Once, long ago, when she was in lower secondary school, Pappa took her along to a presentation about fractals—a kind of geometric object more complex than circles, triangles, and rectangles. They’re similar to shapes that can be found in nature, like fern leaves, trees, and snow crystals. Fractals are made up of smaller copies of themselves, so if you enlarge a small piece of a fractal under a microscope, the piece will look similar to the entire fractal. It’s as if each and every tiny part carries a copy of the whole fractal within it. Fractals are also full of holes of varying sizes, and this means that they can have a dimension that isn’t an integer.
A classic example of a fractal is the Sierpinski gasket. You start with an equilateral triangle and mark the center point on each of its sides. Then you connect these center points with straight lines. This divides the original triangle into four smaller triangles—one in each corner, and one upside down in the middle. Then you remove the triangle in the middle by shading it black, so that it becomes a negative space, a black “hole.” Now you’re left with three smaller copies of the original triangle. You then repeat the process on each of these copies: draw straight lines between the center points on each of the sides and remove the upside-down triangle in the middle.Fractal: a kind of geometric object more complex than circles, triangles, and rectangles.
If you were to continue this process indefinitely, you’d finally end up with the Sierpinski gasket, which contains smaller copies of itself on many different levels and is full of holes of various sizes. This means that the Sierpinski gasket has a dimension that is not an integer. While a triangle is two-dimensional and a pyramid is three-dimensional, the dimension of the Sierpinski gasket will be the logarithm of 3 divided by the logarithm of 2—which is around 1.57.
Although she didn’t understand much of the mathematics back then, she was fascinated by a figure known as the Mandelbrot set. It looked a little boring at first—like a lumpy man with a head that was far too small and a body that was far too big. The lecturer explained that the set was named after the man who had introduced the term fractal, Benoit B. Mandelbrot, and that spiteful tongues had said that the set actually rather looked like the man himself: Mandelbrot—the “gingerbread man.”
But at the end of the presentation they were shown a film that zoomed in on details of the Mandelbrot set, as if the audience was being taken on an endless journey into it. And that was when the miracle revealed itself. It turned out that the Mandelbrot set contained an entire universe of exotic shapes, like a landscape full of seahorses and spiraling tentacles. Not only that, but ever-increasing copies of the Mandelbrot set popped up, only slightly distorted, as if shown from a new point of view.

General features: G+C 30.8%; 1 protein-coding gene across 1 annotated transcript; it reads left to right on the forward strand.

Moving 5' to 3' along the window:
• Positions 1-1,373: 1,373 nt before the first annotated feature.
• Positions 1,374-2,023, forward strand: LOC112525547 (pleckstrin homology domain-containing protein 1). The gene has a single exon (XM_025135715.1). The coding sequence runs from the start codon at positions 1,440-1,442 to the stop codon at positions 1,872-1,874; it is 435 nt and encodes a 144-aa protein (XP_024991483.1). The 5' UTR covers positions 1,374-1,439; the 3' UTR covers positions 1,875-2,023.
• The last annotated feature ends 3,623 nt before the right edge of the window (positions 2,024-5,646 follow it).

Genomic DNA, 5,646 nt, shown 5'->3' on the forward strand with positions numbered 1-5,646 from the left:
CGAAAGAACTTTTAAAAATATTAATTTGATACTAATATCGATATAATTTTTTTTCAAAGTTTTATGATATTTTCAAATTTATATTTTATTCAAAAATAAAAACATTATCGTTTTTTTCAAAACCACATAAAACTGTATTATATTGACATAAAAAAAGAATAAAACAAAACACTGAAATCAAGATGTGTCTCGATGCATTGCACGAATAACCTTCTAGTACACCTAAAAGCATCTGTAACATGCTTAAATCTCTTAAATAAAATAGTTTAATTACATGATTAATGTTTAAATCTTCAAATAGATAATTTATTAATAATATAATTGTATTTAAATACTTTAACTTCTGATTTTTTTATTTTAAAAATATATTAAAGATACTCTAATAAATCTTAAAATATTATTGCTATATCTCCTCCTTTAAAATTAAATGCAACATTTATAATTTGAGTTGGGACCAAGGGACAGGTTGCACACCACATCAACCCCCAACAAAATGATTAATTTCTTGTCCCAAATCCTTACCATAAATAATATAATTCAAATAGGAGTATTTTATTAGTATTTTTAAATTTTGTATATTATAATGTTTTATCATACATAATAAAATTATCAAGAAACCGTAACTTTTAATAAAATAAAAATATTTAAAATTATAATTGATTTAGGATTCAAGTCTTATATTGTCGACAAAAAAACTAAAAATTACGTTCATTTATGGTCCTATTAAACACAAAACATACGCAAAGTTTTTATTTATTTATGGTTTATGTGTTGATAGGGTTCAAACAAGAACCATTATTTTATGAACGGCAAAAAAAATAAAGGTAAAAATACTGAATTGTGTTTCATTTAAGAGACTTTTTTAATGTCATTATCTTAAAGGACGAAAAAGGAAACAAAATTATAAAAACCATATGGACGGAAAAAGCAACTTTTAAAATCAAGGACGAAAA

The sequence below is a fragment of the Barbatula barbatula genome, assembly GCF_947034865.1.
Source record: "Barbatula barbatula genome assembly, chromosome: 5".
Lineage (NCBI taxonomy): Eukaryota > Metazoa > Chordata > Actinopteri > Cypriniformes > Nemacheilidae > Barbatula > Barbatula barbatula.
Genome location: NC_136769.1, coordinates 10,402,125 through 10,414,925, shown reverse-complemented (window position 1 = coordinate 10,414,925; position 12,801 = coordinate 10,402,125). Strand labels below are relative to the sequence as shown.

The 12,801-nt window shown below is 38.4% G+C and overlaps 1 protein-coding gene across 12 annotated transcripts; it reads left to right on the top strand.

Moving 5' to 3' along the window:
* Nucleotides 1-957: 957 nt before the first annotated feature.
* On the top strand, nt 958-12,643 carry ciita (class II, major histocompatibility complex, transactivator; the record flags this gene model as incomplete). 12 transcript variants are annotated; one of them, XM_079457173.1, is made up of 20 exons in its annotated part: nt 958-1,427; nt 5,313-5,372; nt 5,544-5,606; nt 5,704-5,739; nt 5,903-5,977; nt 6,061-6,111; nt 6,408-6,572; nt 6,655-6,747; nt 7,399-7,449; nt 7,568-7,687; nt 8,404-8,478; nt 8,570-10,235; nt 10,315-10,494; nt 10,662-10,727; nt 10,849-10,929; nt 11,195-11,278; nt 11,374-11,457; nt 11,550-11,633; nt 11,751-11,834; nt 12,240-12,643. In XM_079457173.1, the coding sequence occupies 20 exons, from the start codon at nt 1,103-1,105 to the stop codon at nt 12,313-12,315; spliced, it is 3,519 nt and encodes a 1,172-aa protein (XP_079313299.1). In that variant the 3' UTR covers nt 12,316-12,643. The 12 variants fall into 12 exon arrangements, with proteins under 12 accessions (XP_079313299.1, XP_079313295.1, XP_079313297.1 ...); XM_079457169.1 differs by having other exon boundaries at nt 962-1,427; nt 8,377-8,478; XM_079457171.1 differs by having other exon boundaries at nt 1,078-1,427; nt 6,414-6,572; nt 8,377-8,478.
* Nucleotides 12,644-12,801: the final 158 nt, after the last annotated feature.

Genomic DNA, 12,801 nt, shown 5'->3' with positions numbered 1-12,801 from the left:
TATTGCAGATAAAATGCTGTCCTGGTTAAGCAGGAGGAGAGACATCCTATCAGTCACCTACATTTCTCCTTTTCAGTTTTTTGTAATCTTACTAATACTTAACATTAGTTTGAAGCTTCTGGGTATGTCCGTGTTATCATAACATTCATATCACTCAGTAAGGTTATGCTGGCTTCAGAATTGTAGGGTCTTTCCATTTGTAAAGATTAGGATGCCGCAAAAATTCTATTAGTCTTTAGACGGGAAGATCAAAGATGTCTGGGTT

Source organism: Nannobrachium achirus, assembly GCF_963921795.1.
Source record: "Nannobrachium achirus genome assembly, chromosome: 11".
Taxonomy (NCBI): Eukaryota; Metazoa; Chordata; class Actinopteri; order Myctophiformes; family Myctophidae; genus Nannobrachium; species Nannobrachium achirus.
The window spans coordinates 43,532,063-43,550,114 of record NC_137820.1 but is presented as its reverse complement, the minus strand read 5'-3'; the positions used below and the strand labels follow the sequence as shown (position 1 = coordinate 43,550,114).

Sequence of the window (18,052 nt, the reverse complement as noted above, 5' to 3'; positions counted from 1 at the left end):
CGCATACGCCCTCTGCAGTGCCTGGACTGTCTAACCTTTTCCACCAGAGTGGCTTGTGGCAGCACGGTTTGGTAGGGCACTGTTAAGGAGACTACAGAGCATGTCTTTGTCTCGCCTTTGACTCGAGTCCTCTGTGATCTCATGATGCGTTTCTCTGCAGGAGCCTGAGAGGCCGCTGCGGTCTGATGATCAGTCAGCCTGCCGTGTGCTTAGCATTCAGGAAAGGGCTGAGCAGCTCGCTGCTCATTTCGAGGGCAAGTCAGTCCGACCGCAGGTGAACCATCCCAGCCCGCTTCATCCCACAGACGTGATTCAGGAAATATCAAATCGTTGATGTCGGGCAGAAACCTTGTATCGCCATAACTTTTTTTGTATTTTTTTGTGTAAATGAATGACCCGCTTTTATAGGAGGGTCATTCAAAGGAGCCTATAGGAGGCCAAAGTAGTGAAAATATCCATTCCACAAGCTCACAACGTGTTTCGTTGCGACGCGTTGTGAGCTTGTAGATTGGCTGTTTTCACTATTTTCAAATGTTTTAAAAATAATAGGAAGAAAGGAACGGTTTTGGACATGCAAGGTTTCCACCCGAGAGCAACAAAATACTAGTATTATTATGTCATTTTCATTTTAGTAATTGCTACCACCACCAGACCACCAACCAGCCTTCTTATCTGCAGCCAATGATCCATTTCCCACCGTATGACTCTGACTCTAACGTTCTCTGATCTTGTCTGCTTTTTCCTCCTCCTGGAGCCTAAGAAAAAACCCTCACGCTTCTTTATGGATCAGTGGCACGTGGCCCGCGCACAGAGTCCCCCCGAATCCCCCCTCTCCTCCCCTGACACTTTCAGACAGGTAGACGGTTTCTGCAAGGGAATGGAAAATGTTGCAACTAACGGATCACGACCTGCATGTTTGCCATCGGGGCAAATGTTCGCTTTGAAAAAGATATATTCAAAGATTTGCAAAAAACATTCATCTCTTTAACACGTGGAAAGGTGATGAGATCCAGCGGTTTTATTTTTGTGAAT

As she walked home from the presentation that evening, she thought: Maybe this is something I can fill my life with. If I can’t be a violinist, this might just be something I can do.
Maybe being loved is like being zoomed in on. Like someone undertaking an endless journey into you, enabling you to see all the beauty you contain. That you are an entire universe of exotic shapes, with ever-increasing copies of yourself—only with a slight twist. Like fanciful variations on a known theme from viewpoints you never even knew existed. Everyone deserves to experience such a journey at least once in their life. It’s the most beautiful thing she’s ever known. Not only have new spaces opened up in her, but it’s as if she’s been drawn in an entirely new dimension. And perhaps one day she’ll discover that this dimension is not an integer.
Before she can make a start on her master’s degree she has to get through the course in topology, which is notorious for being so abstract that over half the students fail the exam. But she is rather abstract by nature so suspects that she’ll like this course better than the one on Fourier analysis and partial differential equations. As it turns out, she loves the course. To finally understand why mathematicians view a coffee cup and a doughnut as equivalent objects. To discover that something can be both open and closed at the same time.
The only thing that irritates her is that the lecturer turns up to the sessions unprepared, probably prioritizing his research over his teaching, as many professors do. He therefore stands and stares at the board for ten minutes whenever he encounters an unexpected problem. Rakel feels for him, even though it’s his own fault. Had he thought through the material beforehand, he would have easily seen how each problem could be solved.
“Could you not just take a set that looks like a comb with infinitely many teeth, on which the teeth get closer and closer together, and then remove all of the farthest teeth, apart from the outermost point on the tip?” she asks finally. “This set will be topologically connected, even though it isn’t path connected.”
The professor nods and turns back toward the board. Several of the students turn and look at her.
“Imagine correcting the professor of topology,” whispers a boy in the back row.
Excerpt from Lean Your Loneliness Slowly Against Mine: A Novel by Klara Hveberg. Published by HarperVia. Copyright © 2021 HarperCollins.